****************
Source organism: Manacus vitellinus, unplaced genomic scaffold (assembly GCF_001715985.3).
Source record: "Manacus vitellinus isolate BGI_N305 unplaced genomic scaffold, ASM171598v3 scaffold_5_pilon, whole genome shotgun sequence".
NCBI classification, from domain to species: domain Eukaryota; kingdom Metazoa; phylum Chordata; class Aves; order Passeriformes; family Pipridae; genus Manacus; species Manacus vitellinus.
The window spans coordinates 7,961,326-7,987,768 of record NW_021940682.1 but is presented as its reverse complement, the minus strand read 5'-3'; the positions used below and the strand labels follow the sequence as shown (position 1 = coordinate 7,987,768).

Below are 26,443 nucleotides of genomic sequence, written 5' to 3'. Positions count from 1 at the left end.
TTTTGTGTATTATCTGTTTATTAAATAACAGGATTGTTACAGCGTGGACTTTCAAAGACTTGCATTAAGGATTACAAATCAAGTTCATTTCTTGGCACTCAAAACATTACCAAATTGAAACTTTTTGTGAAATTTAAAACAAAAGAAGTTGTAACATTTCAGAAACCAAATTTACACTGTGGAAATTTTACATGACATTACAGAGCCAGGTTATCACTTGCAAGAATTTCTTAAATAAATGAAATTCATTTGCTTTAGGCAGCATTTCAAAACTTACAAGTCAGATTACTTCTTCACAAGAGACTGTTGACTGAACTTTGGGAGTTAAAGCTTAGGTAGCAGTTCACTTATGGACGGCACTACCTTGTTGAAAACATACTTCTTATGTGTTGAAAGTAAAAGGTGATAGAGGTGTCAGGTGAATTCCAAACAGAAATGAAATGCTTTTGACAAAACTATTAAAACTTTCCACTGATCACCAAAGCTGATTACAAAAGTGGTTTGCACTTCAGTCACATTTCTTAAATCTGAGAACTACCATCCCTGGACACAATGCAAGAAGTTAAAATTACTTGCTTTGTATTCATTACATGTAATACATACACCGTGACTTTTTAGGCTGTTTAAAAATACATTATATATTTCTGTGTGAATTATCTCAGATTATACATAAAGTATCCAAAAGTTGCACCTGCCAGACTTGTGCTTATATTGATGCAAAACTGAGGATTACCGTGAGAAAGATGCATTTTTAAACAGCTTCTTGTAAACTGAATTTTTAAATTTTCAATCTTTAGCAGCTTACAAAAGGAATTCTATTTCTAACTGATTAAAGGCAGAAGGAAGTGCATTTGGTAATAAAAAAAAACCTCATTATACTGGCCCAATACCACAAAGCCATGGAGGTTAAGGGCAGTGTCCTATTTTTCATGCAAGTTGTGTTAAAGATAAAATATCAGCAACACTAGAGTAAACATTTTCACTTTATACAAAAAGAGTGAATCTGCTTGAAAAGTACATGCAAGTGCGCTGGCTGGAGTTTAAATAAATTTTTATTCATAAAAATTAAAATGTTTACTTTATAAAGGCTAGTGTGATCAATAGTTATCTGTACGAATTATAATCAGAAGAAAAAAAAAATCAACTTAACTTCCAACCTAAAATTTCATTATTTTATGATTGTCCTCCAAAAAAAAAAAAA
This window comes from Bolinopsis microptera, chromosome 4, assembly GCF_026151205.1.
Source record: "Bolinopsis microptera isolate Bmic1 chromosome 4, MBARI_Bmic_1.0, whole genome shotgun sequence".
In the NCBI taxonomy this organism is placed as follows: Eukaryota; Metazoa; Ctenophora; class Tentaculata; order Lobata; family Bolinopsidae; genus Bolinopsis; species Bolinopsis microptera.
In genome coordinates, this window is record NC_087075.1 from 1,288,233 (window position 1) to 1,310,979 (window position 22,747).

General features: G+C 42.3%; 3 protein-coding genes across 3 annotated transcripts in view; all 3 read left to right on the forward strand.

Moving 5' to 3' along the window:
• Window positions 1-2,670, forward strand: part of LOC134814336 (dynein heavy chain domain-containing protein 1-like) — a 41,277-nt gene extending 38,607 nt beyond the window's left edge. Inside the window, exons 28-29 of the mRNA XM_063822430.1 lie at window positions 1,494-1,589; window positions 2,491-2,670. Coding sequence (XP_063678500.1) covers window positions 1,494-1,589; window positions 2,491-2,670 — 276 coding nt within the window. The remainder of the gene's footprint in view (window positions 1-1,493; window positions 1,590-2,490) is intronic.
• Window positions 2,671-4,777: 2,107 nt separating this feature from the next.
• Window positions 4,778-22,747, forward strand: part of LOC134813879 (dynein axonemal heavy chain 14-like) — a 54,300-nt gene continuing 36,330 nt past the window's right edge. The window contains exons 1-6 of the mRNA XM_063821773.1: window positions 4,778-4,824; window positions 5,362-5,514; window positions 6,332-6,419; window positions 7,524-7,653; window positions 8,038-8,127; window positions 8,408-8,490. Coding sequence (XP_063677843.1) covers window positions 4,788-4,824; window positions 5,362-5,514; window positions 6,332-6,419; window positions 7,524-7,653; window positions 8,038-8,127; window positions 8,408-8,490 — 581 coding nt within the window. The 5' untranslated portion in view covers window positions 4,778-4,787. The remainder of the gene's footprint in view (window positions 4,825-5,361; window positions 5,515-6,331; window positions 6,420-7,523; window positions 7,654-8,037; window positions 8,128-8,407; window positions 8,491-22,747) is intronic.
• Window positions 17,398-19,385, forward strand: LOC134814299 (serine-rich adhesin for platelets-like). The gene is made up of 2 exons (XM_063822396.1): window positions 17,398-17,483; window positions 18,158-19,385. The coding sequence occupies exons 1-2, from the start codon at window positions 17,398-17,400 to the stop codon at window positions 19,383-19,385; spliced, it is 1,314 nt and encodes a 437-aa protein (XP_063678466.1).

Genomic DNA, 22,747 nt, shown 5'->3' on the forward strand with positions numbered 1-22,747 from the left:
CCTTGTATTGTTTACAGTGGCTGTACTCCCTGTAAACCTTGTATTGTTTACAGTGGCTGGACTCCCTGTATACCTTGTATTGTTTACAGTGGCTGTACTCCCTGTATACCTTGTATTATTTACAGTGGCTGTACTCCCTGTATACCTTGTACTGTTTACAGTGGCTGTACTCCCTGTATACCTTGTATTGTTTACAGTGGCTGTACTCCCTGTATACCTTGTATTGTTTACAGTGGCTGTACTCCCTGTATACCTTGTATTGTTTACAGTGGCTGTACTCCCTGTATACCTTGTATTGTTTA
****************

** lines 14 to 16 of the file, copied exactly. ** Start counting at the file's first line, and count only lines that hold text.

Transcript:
• Window positions 2,671-4,777: 2,107 nt separating this feature from the next.
• Window positions 4,778-22,747, forward strand: part of LOC134813879 (dynein axonemal heavy chain 14-like) — a 54,300-nt gene continuing 36,330 nt past the window's right edge. The window contains exons 1-6 of the mRNA XM_063821773.1: window positions 4,778-4,824; window positions 5,362-5,514; window positions 6,332-6,419; window positions 7,524-7,653; window positions 8,038-8,127; window positions 8,408-8,490. Coding sequence (XP_063677843.1) covers window positions 4,788-4,824; window positions 5,362-5,514; window positions 6,332-6,419; window positions 7,524-7,653; window positions 8,038-8,127; window positions 8,408-8,490 — 581 coding nt within the window. The 5' untranslated portion in view covers window positions 4,778-4,787. The remainder of the gene's footprint in view (window positions 4,825-5,361; window positions 5,515-6,331; window positions 6,420-7,523; window positions 7,654-8,037; window positions 8,128-8,407; window positions 8,491-22,747) is intronic.
• Window positions 17,398-19,385, forward strand: LOC134814299 (serine-rich adhesin for platelets-like). The gene is made up of 2 exons (XM_063822396.1): window positions 17,398-17,483; window positions 18,158-19,385. The coding sequence occupies exons 1-2, from the start codon at window positions 17,398-17,400 to the stop codon at window positions 19,383-19,385; spliced, it is 1,314 nt and encodes a 437-aa protein (XP_063678466.1).